How Sleep Impacts Workers’ Compensation Claims

Sleep Deprivation

It should come as no surprise to learn that America’s workforce is fatigued. Long hours on the job and the demands of family life have created a situation where workers have become overtired. Tired workers are more likely to make mistakes on the job, and these mistakes can result in injury. Chronic lack of sleep has also been pinpointed as a cause for numerous health concerns. In all, the lack of sleep among America’s workers has led to a rise in workers’ compensation claims. Occupational insurance plans like workers’ comp provide benefits for those employees injured at work, but it is imperative for business owners and managers to understand the relationship between poor sleep habits and an increase in injury claims.

Sleep Deprivation and Chronic Tiredness

According to an investigative article published by the Huffington Post, it is estimated that up to 40% of Americans are not getting enough sleep. Adequate sleep is defined as seven or more hours of uninterrupted sleep each night. When workers are not adequately rested, certain effects manifest themselves:

  • Poor sleep habits are directly related to chronic illnesses like heart disease, diabetes, obesity, and high blood pressure.
  • Those not getting adequate sleep are far more likely to have cognitive impairments going beyond grogginess; sleep deprivation can cause long- and short-term memory loss, poor decision-making abilities, motivation, and lack of attention.
  • Tired people are estimated to cause up to 100,000 motor vehicle accidents each year in the U.S., resulting in thousands of injuries and as many as 1500 deaths annually.
  • Overtired workers may make critical errors and mistakes. One research article published in the Archives of General Psychiatry suggests that insomnia/lack of adequate sleep results in nearly 275,000 workplace accidents each year and costs companies in excess of $30 billion in injury claims. An estimated $63 billion in lost productivity further points to the need for business owners to address tired workers.

These effects are aggravated by the sheer numbers of people suffering from a lack of sleep. The U.S. Centers for Disease Control and Prevention (CDC) estimate that 50-70 million adults in the United States have some type of sleep or wakefulness disorder. These staggering numbers point to sleep deprivation as not only a public health and safety concern, but also a dangerous risk for businesses across the country.

Occupational Insurance Claims on the Rise

Employers throughout the United States are faced with rising injury claims on workers’ comp and other occupational insurance policies. An analyst for insurance company MetLife estimates that companies pay an additional $1200 in medical and lost wage costs per sleep-deprived employee each year.

With almost 275,000 workplace accidents related to lack of sleep among employees each year, many resulting in injuries to workers, insurance costs have skyrocketed. Premiums for occupational insurance plans are tied to the number and frequency of claims, among other factors. For companies that experience high levels of sleep-deprived workers, these costs can quickly become overwhelming.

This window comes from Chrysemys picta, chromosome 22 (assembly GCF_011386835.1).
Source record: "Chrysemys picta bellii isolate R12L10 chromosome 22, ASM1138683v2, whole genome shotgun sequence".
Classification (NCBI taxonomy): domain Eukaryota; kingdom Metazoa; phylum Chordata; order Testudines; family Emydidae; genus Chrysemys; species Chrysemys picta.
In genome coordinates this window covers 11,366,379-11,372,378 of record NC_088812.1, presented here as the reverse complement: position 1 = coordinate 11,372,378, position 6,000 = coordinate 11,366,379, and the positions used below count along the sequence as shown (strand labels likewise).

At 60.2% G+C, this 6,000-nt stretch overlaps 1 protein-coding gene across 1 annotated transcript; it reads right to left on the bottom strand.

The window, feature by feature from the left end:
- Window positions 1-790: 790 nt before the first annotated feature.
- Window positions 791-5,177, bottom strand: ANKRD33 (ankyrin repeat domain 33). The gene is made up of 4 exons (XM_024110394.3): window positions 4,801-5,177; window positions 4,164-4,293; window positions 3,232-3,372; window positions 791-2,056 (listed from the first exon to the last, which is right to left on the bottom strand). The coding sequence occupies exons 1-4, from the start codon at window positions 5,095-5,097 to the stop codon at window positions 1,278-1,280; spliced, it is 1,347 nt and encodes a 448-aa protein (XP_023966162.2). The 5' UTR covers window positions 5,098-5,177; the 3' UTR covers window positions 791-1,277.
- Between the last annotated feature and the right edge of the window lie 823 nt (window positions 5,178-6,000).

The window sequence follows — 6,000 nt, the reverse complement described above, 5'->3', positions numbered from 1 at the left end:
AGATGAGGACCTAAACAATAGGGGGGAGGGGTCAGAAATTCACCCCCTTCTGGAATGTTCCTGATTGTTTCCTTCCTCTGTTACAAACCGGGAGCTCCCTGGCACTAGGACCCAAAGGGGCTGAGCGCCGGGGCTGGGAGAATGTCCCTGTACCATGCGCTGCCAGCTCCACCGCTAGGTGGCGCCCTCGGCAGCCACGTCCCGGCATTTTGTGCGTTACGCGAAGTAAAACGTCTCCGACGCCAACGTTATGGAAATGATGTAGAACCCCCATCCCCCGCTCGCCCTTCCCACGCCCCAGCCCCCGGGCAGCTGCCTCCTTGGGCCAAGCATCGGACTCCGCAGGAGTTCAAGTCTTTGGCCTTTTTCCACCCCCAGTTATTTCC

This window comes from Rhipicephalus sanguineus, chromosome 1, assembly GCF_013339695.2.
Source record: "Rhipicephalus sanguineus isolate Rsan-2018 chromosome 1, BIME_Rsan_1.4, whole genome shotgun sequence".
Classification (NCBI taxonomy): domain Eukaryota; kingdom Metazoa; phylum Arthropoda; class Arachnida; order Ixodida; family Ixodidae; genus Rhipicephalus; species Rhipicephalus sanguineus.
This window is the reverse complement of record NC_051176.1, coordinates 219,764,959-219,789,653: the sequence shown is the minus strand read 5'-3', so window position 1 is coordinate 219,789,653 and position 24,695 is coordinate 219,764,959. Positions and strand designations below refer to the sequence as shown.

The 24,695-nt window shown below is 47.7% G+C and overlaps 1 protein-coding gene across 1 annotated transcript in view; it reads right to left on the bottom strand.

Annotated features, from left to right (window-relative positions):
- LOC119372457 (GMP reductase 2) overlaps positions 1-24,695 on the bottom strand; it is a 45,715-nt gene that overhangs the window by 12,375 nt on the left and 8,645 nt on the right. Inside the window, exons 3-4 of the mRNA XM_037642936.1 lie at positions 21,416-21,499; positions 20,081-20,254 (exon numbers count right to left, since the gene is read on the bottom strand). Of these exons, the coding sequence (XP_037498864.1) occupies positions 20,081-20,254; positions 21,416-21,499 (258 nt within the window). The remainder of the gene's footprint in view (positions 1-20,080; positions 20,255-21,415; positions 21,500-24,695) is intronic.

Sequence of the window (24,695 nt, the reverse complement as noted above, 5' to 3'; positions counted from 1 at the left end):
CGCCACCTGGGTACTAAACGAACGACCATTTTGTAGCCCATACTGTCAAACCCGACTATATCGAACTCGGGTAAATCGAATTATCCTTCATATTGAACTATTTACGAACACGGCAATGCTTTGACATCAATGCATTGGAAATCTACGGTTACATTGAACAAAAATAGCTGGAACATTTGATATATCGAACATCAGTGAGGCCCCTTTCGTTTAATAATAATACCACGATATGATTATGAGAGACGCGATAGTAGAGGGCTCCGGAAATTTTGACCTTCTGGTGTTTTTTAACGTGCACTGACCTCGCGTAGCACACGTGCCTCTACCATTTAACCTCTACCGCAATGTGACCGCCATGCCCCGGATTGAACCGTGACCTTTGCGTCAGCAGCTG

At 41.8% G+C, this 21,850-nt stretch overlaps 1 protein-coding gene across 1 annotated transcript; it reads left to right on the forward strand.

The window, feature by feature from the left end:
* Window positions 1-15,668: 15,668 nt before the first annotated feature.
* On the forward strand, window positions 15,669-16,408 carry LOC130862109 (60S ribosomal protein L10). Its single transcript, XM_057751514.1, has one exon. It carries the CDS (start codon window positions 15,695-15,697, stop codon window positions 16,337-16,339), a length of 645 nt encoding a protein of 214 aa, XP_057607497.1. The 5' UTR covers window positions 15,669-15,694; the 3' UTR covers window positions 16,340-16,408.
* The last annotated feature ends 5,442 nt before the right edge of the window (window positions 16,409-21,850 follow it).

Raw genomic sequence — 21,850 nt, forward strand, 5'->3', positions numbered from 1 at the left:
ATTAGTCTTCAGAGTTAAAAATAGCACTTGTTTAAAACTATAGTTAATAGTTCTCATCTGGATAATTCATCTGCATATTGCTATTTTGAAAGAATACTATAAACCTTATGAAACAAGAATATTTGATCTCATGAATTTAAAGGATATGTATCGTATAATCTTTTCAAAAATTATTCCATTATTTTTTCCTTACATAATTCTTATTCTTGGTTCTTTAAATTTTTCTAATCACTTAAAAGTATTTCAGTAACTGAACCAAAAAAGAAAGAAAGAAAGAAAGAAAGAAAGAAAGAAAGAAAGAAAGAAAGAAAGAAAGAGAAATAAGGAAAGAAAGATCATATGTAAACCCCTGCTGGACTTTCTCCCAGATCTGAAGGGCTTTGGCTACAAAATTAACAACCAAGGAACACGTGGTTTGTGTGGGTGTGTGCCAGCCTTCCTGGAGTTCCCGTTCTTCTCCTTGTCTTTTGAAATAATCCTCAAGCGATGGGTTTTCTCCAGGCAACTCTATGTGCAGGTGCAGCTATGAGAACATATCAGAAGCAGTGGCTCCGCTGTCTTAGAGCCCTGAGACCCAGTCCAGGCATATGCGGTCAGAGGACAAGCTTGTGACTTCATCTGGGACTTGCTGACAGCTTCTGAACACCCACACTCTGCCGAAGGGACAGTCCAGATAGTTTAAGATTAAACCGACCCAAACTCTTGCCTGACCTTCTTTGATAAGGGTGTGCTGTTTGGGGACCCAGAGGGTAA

Combatting the Risks of Tired Employees

Thankfully, industry analysts believe that implementing solutions for chronically-tired workers is one of the easiest things to address, and by doing so, employers can improve employee health and productivity. Solutions for employers include:

  • Training employees on proper “sleep hygiene” practices, such as following sleep routines, avoiding caffeine, alcohol, and heavy meals before bedtime, managing stress, and seeking medical help when needed.
  • Implementing routine rest breaks for employees. This includes meal and other breaks spaced out over the morning and afternoon.
  • Setting maximum work hour limits – in a culture that prides itself on working long hours, this aspect can be difficult for employers to implement, but the struggle is worth the payoff in the end. Work hour limits can be set for either daily or weekly maximums. Workers who feel that employers are addressing the work/life balance report increased job satisfaction, and that ultimately influences worker retention rates.
  • Providing compensatory time for employees – employees who must work additional hours or shifts should be given compensation hours. This serves as an incentive to take breaks away from work, which can help improve productivity while reducing on-the-job tiredness and the accident risks associated with tiredness.

By combating sleep deprivation in workers, employers can help better protect employees from injuries and illnesses. These solutions also keep overhead costs in check, such as occupational insurance claims and annual premiums. Together, employers and employees can find ways to finally beat sleep deprivation, benefitting both groups and ensuring a productive and safer workplace.

About U.S. Risk

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